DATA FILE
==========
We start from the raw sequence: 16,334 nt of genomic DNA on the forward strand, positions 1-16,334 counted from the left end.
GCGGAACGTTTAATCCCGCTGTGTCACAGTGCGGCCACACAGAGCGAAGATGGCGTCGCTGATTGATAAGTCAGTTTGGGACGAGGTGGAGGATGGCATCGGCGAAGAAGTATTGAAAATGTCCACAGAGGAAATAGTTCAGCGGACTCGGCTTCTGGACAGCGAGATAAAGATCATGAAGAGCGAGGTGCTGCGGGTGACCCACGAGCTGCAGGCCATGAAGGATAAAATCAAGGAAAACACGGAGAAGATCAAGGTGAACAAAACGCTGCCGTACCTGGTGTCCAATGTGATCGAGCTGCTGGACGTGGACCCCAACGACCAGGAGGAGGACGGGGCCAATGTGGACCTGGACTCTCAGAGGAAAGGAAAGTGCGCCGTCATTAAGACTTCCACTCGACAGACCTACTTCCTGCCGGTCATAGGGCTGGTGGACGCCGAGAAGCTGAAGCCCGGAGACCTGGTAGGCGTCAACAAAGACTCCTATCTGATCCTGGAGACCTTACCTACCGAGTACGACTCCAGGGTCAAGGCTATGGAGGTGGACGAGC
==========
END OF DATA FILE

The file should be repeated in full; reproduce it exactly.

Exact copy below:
We start from the raw sequence: 16,334 nt of genomic DNA on the forward strand, positions 1-16,334 counted from the left end.
GCGGAACGTTTAATCCCGCTGTGTCACAGTGCGGCCACACAGAGCGAAGATGGCGTCGCTGATTGATAAGTCAGTTTGGGACGAGGTGGAGGATGGCATCGGCGAAGAAGTATTGAAAATGTCCACAGAGGAAATAGTTCAGCGGACTCGGCTTCTGGACAGCGAGATAAAGATCATGAAGAGCGAGGTGCTGCGGGTGACCCACGAGCTGCAGGCCATGAAGGATAAAATCAAGGAAAACACGGAGAAGATCAAGGTGAACAAAACGCTGCCGTACCTGGTGTCCAATGTGATCGAGCTGCTGGACGTGGACCCCAACGACCAGGAGGAGGACGGGGCCAATGTGGACCTGGACTCTCAGAGGAAAGGAAAGTGCGCCGTCATTAAGACTTCCACTCGACAGACCTACTTCCTGCCGGTCATAGGGCTGGTGGACGCCGAGAAGCTGAAGCCCGGAGACCTGGTAGGCGTCAACAAAGACTCCTATCTGATCCTGGAGACCTTACCTACCGAGTACGACTCCAGGGTCAAGGCTATGGAGGTGGACGAGC